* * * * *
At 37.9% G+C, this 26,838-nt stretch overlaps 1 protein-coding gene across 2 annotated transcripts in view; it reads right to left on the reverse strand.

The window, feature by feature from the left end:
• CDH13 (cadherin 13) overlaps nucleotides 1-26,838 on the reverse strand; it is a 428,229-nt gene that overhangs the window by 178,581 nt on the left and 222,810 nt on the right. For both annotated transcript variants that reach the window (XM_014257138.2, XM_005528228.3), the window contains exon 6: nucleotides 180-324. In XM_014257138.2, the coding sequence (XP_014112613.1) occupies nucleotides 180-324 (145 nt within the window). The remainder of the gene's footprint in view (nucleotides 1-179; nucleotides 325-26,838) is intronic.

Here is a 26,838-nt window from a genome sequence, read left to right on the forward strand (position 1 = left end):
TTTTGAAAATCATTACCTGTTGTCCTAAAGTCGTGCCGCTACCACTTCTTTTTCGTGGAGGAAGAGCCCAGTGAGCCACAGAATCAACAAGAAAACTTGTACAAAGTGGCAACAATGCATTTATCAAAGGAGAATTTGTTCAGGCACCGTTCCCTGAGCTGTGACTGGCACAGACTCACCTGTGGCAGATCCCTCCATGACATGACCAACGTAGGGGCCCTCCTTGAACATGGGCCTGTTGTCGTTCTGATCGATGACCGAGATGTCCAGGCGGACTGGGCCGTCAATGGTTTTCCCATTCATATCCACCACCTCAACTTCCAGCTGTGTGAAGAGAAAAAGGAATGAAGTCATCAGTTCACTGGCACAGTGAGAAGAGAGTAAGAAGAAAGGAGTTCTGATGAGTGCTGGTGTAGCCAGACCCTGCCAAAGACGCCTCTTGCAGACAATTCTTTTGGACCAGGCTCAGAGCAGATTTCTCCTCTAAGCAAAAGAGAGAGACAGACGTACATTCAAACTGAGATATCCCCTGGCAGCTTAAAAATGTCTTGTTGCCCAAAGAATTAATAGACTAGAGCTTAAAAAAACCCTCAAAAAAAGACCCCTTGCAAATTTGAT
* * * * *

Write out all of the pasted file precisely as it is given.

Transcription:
At 37.9% G+C, this 26,838-nt stretch overlaps 1 protein-coding gene across 2 annotated transcripts in view; it reads right to left on the reverse strand.

The window, feature by feature from the left end:
• CDH13 (cadherin 13) overlaps nucleotides 1-26,838 on the reverse strand; it is a 428,229-nt gene that overhangs the window by 178,581 nt on the left and 222,810 nt on the right. For both annotated transcript variants that reach the window (XM_014257138.2, XM_005528228.3), the window contains exon 6: nucleotides 180-324. In XM_014257138.2, the coding sequence (XP_014112613.1) occupies nucleotides 180-324 (145 nt within the window). The remainder of the gene's footprint in view (nucleotides 1-179; nucleotides 325-26,838) is intronic.

Here is a 26,838-nt window from a genome sequence, read left to right on the forward strand (position 1 = left end):
TTTTGAAAATCATTACCTGTTGTCCTAAAGTCGTGCCGCTACCACTTCTTTTTCGTGGAGGAAGAGCCCAGTGAGCCACAGAATCAACAAGAAAACTTGTACAAAGTGGCAACAATGCATTTATCAAAGGAGAATTTGTTCAGGCACCGTTCCCTGAGCTGTGACTGGCACAGACTCACCTGTGGCAGATCCCTCCATGACATGACCAACGTAGGGGCCCTCCTTGAACATGGGCCTGTTGTCGTTCTGATCGATGACCGAGATGTCCAGGCGGACTGGGCCGTCAATGGTTTTCCCATTCATATCCACCACCTCAACTTCCAGCTGTGTGAAGAGAAAAAGGAATGAAGTCATCAGTTCACTGGCACAGTGAGAAGAGAGTAAGAAGAAAGGAGTTCTGATGAGTGCTGGTGTAGCCAGACCCTGCCAAAGACGCCTCTTGCAGACAATTCTTTTGGACCAGGCTCAGAGCAGATTTCTCCTCTAAGCAAAAGAGAGAGACAGACGTACATTCAAACTGAGATATCCCCTGGCAGCTTAAAAATGTCTTGTTGCCCAAAGAATTAATAGACTAGAGCTTAAAAAAACCCTCAAAAAAAGACCCCTTGCAAATTTGAT